Landis Center selects Prof. Lauren Myers for engagement scholarship
Editor’s note: Photographs were taken prior to mask-wearing and social-distancing protocols.
By Stephen Wilson
For years you’d see the tiny green tent pop-up at the Easton Farmers’ Market, swarming with kids as they colored, shaped Play-Doh, blew bubbles, and played with balloons. That same tent would appear at other farmers’ markets and area attractions like SteelStacks and Banana Factory as Lauren Myers recruited kids from diverse backgrounds across the Lehigh Valley.
While the kids enjoyed the fun, Myers and a team of students from Lafayette Kids Lab chatted with parents, gauging their interest in participating in a research project on campus.
The associate professor of psychology needed toddlers and their families to participate in research in order to support her scholarship on a child’s ability to learn via video chat … which has become incredibly relevant to our lives during the age of COVID.
It makes sense that Myers, a developmental psychologist, would be named the inaugural Faculty Fellow for Engaged Scholarship by the Landis Center for Community Engagement.
The role has her pursuing a community-based project in partnership with Ms. Toni Ann Falcone and Ms. Tanya Vasquez at Cheston Elementary School. Landis Center engages with students in community-based projects, helps faculty integrate community-engagement outcomes into their curriculum, and builds positive collaborations with the local community organizations, such as Easton Area School District.
“As we considered the Center’s mission, Prof. Myers felt like the perfect fit,” says Art Kney, professor of civil engineering and director of Landis Center for Community Engagement. “She brings her classroom to life through active citizenship, integrates her scholarship into classroom activities, and helps students learn about civic leadership and social advocacy.”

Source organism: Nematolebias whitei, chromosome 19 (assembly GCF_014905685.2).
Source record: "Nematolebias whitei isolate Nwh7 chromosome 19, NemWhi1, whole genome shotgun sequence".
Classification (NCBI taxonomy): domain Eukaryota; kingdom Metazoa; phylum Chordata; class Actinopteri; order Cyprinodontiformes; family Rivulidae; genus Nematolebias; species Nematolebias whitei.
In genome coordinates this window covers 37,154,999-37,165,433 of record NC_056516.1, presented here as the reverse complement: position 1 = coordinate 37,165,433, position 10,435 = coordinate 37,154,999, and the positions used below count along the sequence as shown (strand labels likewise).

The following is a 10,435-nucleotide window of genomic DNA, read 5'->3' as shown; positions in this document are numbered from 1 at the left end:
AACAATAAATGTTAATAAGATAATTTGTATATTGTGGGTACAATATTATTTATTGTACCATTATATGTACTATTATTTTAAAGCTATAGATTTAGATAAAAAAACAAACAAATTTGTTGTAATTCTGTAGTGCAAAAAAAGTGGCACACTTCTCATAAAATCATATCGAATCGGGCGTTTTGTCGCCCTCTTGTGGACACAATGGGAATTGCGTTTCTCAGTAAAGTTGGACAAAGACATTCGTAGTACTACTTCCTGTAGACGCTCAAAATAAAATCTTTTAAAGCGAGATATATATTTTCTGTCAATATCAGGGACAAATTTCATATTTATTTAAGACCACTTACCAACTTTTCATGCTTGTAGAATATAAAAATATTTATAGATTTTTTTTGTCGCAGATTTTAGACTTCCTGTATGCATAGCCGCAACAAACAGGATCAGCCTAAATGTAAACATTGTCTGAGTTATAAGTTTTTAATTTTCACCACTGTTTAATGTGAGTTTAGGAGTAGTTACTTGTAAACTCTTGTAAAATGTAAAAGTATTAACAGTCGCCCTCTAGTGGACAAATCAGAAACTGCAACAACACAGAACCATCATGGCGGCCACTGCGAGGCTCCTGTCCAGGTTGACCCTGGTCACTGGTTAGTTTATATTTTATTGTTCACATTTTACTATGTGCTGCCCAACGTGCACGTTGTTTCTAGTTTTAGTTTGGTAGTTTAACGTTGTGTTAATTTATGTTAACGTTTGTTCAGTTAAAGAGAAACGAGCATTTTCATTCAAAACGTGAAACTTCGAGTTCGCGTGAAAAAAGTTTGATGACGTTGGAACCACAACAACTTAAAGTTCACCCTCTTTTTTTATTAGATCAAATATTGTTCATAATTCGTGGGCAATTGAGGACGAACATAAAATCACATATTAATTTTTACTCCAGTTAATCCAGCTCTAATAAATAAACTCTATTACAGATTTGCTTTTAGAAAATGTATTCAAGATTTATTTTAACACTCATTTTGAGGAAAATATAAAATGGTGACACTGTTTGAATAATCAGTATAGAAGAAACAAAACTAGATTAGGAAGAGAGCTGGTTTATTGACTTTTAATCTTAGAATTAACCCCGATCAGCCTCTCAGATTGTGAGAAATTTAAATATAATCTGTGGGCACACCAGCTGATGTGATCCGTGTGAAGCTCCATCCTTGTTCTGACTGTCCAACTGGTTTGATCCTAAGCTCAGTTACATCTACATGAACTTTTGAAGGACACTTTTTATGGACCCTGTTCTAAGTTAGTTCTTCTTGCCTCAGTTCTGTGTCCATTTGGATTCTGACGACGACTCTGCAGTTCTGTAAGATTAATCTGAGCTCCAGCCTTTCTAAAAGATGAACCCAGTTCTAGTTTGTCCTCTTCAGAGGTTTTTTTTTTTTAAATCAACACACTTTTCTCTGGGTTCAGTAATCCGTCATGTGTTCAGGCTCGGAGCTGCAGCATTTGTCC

All were on display in her recent remote Lifespan Development course as students met virtually with Astrid Pena and Jeanine Stanilous, community school coordinators from Cheston and Paxinosa Elementary schools.
Community schools provide resources for students who face barriers to success. The schools become a hub of services that include on-site medical and dental care, food banks, clothing closets, and housing resources. These services can help prevent issues that distract children from learning. These supports from community schools are especially important as COVID-19 threatens to further widen educational inequality in the United States.
As part of their module on development during middle childhood, Myers’ students also zoomed into remote elementary classes with Falcone and Vasquez’s students at Cheston Elementary. Both teachers have worked with Myers and her classes before the pandemic.
“Even though we cannot visit the Cheston kids or have them come to campus this semester, during our current remote learning environment it is even more important to provide opportunities to connect to real-world issues in child development,” says Myers.
This has been a common approach in her teaching and her work with Landis. In the past through the Connected Classrooms program, Myers and other faculty worked with area public school teachers at Cheston and Paxinosa Elementary schools to learn about child development from the children, supplement the children’s lessons, and give Lafayette students an opportunity to turn their learning into lessons about friendship, conflict resolution, the brain, and more.